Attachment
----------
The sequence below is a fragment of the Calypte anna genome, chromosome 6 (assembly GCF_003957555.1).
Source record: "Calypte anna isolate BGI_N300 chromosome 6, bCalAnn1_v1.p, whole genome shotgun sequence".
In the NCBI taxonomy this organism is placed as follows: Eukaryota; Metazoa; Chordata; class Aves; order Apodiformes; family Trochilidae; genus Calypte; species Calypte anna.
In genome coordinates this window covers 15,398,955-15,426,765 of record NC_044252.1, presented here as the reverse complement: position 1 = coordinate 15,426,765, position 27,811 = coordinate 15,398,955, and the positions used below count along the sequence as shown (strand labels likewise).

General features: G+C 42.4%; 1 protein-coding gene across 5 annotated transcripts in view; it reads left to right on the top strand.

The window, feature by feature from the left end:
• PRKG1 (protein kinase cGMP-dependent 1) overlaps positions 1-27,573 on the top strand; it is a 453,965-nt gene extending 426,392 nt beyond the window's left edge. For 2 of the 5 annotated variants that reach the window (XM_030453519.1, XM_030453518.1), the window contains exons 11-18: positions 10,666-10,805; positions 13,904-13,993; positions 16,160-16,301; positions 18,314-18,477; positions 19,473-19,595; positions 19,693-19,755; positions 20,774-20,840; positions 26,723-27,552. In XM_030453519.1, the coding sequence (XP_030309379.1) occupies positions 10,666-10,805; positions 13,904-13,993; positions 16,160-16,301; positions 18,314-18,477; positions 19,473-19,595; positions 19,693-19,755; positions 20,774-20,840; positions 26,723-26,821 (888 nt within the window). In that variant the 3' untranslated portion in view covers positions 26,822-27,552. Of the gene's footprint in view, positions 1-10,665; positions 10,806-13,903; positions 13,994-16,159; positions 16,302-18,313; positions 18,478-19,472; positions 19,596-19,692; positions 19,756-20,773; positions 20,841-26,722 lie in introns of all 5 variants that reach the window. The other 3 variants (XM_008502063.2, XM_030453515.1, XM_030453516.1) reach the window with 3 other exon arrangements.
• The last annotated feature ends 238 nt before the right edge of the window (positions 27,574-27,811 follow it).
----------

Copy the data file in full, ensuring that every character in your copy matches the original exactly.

The sequence below is a fragment of the Calypte anna genome, chromosome 6 (assembly GCF_003957555.1).
Source record: "Calypte anna isolate BGI_N300 chromosome 6, bCalAnn1_v1.p, whole genome shotgun sequence".
In the NCBI taxonomy this organism is placed as follows: Eukaryota; Metazoa; Chordata; class Aves; order Apodiformes; family Trochilidae; genus Calypte; species Calypte anna.
In genome coordinates this window covers 15,398,955-15,426,765 of record NC_044252.1, presented here as the reverse complement: position 1 = coordinate 15,426,765, position 27,811 = coordinate 15,398,955, and the positions used below count along the sequence as shown (strand labels likewise).

General features: G+C 42.4%; 1 protein-coding gene across 5 annotated transcripts in view; it reads left to right on the top strand.

The window, feature by feature from the left end:
• PRKG1 (protein kinase cGMP-dependent 1) overlaps positions 1-27,573 on the top strand; it is a 453,965-nt gene extending 426,392 nt beyond the window's left edge. For 2 of the 5 annotated variants that reach the window (XM_030453519.1, XM_030453518.1), the window contains exons 11-18: positions 10,666-10,805; positions 13,904-13,993; positions 16,160-16,301; positions 18,314-18,477; positions 19,473-19,595; positions 19,693-19,755; positions 20,774-20,840; positions 26,723-27,552. In XM_030453519.1, the coding sequence (XP_030309379.1) occupies positions 10,666-10,805; positions 13,904-13,993; positions 16,160-16,301; positions 18,314-18,477; positions 19,473-19,595; positions 19,693-19,755; positions 20,774-20,840; positions 26,723-26,821 (888 nt within the window). In that variant the 3' untranslated portion in view covers positions 26,822-27,552. Of the gene's footprint in view, positions 1-10,665; positions 10,806-13,903; positions 13,994-16,159; positions 16,302-18,313; positions 18,478-19,472; positions 19,596-19,692; positions 19,756-20,773; positions 20,841-26,722 lie in introns of all 5 variants that reach the window. The other 3 variants (XM_008502063.2, XM_030453515.1, XM_030453516.1) reach the window with 3 other exon arrangements.
• The last annotated feature ends 238 nt before the right edge of the window (positions 27,574-27,811 follow it).